562 Pages
    by CRC Press

    562 Pages 260 B/W Illustrations
    by CRC Press

    Elements of Power Systems prepares students for engineering degrees, diplomas, Associate Member of the Institution of Engineers (AMIE) examinations, or corresponding examinations in electrical power systems. Complete with case studies, worked examples, and circuit schematic diagrams, this comprehensive text:

    • Provides a solid understanding of the theoretical aspects of power system engineering
    • Instills a practical knowledge of large-scale power system analysis techniques
    • Covers load characteristics, tariffs, power system stability, and more

    Elements of Power Systems is designed as an undergraduate-level textbook, but the book also makes a handy reference for practicing power engineers.

    Significance of Electrical Energy
    Basic Concepts of Power System
    Single-Line Diagram of a Power Supply Network
    Different Types of Energy Sources

    Per-Unit Systems
    Per-Unit Representation of Basic Electrical Quantities
    Change of Base
    Per-Unit Quantities in a Three-Phase System
    Base Quantities in Terms of kV and MVA
    Per-Unit Impedance of a Transformer
    Advantages of pu Representation
    Worked Examples

    Load Characteristics
    Variable Load
    Connected Load
    Demand Interval
    Maximum Demand or Peak Load
    Demand Factor
    Average Load or Average Demand
    Load Factor
    Diversity Factor
    Plant Capacity Factor
    Plant Use Factor
    Units Generated Per Annum
    Loss Factor
    Load Curves
    Information Obtained From Load Curves
    Load Duration Curve
    Information Available From Load Duration Curve
    Worked Examples

    Objectives of Tariff
    Desirable Characteristics of a Tariff
    Types of Tariff
    Worked Examples

    Mechanical Design of Overhead Line
    Conductor Material
    Line Supports
    Indian Electricity Rules (1956) for Overhead Lines
    Sag in Overhead Lines
    Calculation of Sag
    Sag Template
    Stringing Chart
    Worked Examples

    Overhead Line Insulators
    Insulator Materials
    Types of Insulators
    Potential Distribution over Suspension Insulator String
    String Efficiency
    Mathematical Expression
    Methods of Improving String Efficiency
    Effects of Rain on the String Efficiency
    Worked Examples

    The Phenomenon of Corona
    Theory of Corona Formation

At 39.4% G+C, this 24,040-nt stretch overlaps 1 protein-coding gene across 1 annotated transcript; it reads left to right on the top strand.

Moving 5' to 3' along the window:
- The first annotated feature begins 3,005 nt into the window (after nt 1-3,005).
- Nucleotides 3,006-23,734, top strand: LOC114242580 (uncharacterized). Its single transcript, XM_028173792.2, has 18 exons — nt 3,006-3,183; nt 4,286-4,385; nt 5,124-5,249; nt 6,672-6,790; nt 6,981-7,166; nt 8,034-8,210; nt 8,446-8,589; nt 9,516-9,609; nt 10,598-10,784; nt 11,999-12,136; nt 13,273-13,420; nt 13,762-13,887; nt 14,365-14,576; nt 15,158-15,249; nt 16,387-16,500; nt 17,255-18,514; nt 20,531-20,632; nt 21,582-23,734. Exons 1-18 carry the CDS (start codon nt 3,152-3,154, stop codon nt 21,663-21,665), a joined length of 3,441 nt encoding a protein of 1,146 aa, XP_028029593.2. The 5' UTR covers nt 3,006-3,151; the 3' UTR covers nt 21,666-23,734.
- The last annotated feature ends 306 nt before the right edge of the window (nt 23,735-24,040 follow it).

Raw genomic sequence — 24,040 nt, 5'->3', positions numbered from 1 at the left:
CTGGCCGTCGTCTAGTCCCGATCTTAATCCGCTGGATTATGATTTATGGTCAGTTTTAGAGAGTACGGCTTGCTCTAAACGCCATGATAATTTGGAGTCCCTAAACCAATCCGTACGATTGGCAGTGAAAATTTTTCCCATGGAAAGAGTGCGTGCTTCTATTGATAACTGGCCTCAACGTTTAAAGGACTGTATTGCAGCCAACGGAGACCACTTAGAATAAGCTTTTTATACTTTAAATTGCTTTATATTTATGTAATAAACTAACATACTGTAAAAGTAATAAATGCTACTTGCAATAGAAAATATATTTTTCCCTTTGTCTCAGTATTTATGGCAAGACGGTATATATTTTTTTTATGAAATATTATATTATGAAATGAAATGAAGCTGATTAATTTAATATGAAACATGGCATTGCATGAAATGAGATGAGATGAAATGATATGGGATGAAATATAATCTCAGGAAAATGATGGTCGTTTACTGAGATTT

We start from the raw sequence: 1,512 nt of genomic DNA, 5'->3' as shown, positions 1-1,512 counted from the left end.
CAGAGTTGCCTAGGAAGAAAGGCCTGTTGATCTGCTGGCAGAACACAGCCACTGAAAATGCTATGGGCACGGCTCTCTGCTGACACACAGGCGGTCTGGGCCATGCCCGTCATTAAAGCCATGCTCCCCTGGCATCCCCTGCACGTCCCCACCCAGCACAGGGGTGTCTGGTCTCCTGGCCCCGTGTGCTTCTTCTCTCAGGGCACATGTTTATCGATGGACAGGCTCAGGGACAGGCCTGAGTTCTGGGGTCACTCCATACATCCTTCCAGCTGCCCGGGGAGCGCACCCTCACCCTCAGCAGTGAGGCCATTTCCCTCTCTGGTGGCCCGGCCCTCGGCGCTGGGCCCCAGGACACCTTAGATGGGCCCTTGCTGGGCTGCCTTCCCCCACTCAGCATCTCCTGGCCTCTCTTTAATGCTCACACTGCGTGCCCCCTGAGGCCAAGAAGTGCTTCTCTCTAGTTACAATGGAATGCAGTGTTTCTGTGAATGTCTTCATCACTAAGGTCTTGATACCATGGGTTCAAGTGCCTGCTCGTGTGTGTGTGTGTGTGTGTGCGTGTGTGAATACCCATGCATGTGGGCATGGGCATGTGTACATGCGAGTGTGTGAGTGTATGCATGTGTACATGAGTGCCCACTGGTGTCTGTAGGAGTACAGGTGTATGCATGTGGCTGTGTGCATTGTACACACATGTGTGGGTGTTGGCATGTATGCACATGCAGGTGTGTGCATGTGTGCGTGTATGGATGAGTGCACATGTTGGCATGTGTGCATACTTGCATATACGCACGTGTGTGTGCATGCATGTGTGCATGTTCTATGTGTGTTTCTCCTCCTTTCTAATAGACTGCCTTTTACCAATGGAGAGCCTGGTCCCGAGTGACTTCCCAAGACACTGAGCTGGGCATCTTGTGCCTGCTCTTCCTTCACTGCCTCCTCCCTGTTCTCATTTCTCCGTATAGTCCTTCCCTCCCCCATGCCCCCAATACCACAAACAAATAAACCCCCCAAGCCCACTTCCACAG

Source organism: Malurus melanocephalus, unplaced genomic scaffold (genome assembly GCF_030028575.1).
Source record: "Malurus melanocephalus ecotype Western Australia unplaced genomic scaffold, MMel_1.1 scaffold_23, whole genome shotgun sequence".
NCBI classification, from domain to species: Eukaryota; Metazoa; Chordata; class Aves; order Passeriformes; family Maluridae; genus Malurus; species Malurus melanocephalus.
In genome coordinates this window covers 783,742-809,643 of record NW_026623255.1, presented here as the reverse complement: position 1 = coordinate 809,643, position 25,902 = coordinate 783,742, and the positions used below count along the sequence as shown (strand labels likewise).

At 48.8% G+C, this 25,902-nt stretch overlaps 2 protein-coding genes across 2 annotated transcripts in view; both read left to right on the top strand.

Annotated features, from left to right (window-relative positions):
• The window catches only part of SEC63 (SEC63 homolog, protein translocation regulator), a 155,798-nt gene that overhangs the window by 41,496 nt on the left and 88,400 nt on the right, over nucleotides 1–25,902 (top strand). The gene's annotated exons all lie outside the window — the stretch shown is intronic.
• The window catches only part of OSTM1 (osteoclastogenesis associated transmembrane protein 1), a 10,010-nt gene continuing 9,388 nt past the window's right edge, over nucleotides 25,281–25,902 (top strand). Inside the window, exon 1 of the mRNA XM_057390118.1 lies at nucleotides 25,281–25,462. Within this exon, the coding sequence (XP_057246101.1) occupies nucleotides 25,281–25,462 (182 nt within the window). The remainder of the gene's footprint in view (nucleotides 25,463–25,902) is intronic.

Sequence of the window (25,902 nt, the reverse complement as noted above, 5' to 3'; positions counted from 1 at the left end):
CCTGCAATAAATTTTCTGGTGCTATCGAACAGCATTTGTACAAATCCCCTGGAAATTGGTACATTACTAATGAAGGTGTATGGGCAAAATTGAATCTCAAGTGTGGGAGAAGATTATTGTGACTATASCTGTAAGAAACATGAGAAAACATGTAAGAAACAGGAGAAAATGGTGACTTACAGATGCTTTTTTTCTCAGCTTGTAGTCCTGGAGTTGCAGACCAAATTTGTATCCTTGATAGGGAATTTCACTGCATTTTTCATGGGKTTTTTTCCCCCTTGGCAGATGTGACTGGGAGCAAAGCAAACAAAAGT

Factors Affecting Corona
    Advantages of Corona
    Methods of Reducing Corona Effect
    Critical Disruptive Voltage
    Visual Critical Voltage
    Power Loss Due to Corona
    Radio Interference
    Inductive Interference between Power and Communication Lines
    Worked Examples

    Transmission Line Parameters
    Line Inductance
    Flux Linkage Due to a Single Current-Carrying Conductor
    Inductance of a Single-Phase Two-Wire Line
    Flux Linkages of One Conductor in a Group of Conductors
    Inductance of Three-Phase Overhead Line with Unsymmetrical Spacing
    Inductance of Three-Phase Line with More than One Circuit
    Potential at a Charged Single Conductor
    System of Conductors
    Capacitance of a Single-Phase Two-Wire Line
    Capacitance of a Three-Phase Overhead Lines
    Effect of Earth on the Transmission Line Capacitance
    Bundled Conductor
    Skin Effect
    Proximity Effect
    Worked Examples

    Performance of Transmission Lines
    Classification of Lines
    Performance of Single-Phase Short Transmission Line
    Short Three-Phase Line
    Transmission Line as Two Port Network
    Line Regulation
    Line Efficiency
    Performance of Medium Transmission Line
    Calculation of Transmission Efficiency and Regulation of Medium Line
    Long Transmission Line
    Evaluation of ABCD Constants
    Ferranti Effect
    ABCD Constants
    Worked Examples

    Underground Cables
    Insulating Materials for Cables
    Construction of Cables
    Classification of Cable
    Cables for Three-Phase Service
    Laying of Underground Cables
    Insulation Resistance of a Single-Core Cable
    Capacitance of a Single-Core Cable
    Dielectric Stress in a Single-Core Cable
    Most Economical Conductor Size in a Cable